- Compliance Costs
- Regulatory Disincentives to Funding Plans: Ownership of Surplus Assets
- Disincentives to Funding Plans: Funding Limits
- Volatility of Asset Markets
- Volatility of Contributions
- Problem of Underfunding
- Incentives for Terminating Defined Benefit Plans
- Accounting Rule Changes
- Early Retirement Subsidies
- Decline in Real Value of Maximum Pensions for Upper Income Workers
- Effects on Retirement Age
The working paper includes country-specific analyses for Ireland, the Unites States, the United Kingdom and Canada.
“In all four countries, it appears that unexpectedly large increases in life expectancy have played a role in the decline in defined benefit plans. Defined benefit plans in none of these countries provide benefits that are indexed to increases in life expectancy. Thus, generally the plan sponsor bears the cost of increased life expectancy.
“Regulatory changes could be considered to make it easier for defined benefit plans to deal with the increased cost arising from increases in life expectancy.”
In summary, when working Boomers realized that their Defined Benefit pension plans would be at risk when their kids joined the work force they, changed the rules – closing the door on Defined Benefit plans.
Governments are trying to cut spending by reducing public service payrolsl. Teachers seem to be easy targets and the teachers’ unions are understandably agitated: it’s the union’s responsibility to protect their members, right? What if the union’s responsibility was to protect the earning power of all teachers, not just the one’s who currently have jobs?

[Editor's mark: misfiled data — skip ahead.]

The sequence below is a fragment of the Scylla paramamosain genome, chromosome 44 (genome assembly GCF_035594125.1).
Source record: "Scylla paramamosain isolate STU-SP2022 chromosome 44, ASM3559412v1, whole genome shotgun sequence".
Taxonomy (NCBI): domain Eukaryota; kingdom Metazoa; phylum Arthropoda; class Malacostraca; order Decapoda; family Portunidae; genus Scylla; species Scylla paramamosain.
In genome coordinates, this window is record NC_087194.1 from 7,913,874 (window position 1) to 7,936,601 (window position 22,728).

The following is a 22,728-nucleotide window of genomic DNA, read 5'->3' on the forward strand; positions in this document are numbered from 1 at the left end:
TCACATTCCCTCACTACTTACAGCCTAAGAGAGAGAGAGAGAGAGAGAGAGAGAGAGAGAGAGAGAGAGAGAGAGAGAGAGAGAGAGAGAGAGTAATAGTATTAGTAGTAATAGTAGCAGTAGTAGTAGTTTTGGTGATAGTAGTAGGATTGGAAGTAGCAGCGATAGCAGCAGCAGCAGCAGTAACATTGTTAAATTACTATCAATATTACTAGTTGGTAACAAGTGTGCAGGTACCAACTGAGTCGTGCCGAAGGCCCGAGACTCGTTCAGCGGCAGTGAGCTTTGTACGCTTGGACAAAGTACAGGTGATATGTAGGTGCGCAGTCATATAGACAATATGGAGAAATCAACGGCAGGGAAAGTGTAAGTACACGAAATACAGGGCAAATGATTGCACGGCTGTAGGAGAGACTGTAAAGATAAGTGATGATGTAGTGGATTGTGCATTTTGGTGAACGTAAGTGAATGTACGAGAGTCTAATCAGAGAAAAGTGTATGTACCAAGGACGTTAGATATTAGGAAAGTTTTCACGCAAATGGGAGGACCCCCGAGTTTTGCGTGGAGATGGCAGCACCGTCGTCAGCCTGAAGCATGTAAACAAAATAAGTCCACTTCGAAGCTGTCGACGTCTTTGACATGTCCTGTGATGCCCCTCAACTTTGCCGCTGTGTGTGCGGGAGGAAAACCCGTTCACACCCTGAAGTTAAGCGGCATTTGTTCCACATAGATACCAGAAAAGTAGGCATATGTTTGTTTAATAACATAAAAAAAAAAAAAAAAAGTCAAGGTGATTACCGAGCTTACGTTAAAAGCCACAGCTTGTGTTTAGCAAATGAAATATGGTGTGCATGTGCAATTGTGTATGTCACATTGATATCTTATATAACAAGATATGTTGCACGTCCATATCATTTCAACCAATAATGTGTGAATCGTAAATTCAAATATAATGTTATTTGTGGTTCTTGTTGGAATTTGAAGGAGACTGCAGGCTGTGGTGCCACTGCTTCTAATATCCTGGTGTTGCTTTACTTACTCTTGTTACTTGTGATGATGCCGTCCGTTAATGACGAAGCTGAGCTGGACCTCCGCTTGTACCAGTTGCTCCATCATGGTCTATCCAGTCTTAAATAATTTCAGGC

What if union leadership decided to represent unemployed teachers as well as employed teachers? And what if, in their bargaining positions, they emphasized full teacher employment rather than protecting compensation (salary, benefits, pensions) of the teachers with the most seniority?
Well, the first thing that would happen, I guess, is that there would be some new union leaders who knew better than to mess with the boomer rank-and-file.
I’m out on a limb here, but can you imagine a world in which teachers’ unions and school boards negotiated with the objective of providing full-time jobs for all certified teachers, while still setting limits on total compensation? The effect would be to reduce average salaries while increasing the number of salaried teachers. At some point salaries for beginning teachers might fall so low that the supply of newly minted teachers would stabilize.
What am I missing here? We’d have lots of teachers, more teachers per pupil, possibly more teachers per classroom, all while holding the lid on total teacher compensation.
One final thought: to minimize the initial hit of this full-teacher-employment policy on the salaries of existing teachers we could cancel the contracts of all the retired (boomer) teachers who have come back to work, freeing up compensation dollars for younger teachers.
The unions are looking after their members….their older members. Younger members, new hires? Not so much. “New hires will start at a lower hourly rate than under the previous contract and take longer to reach the top of the pay scale,” according to the Toronto Sun.
New hires = Younger workers.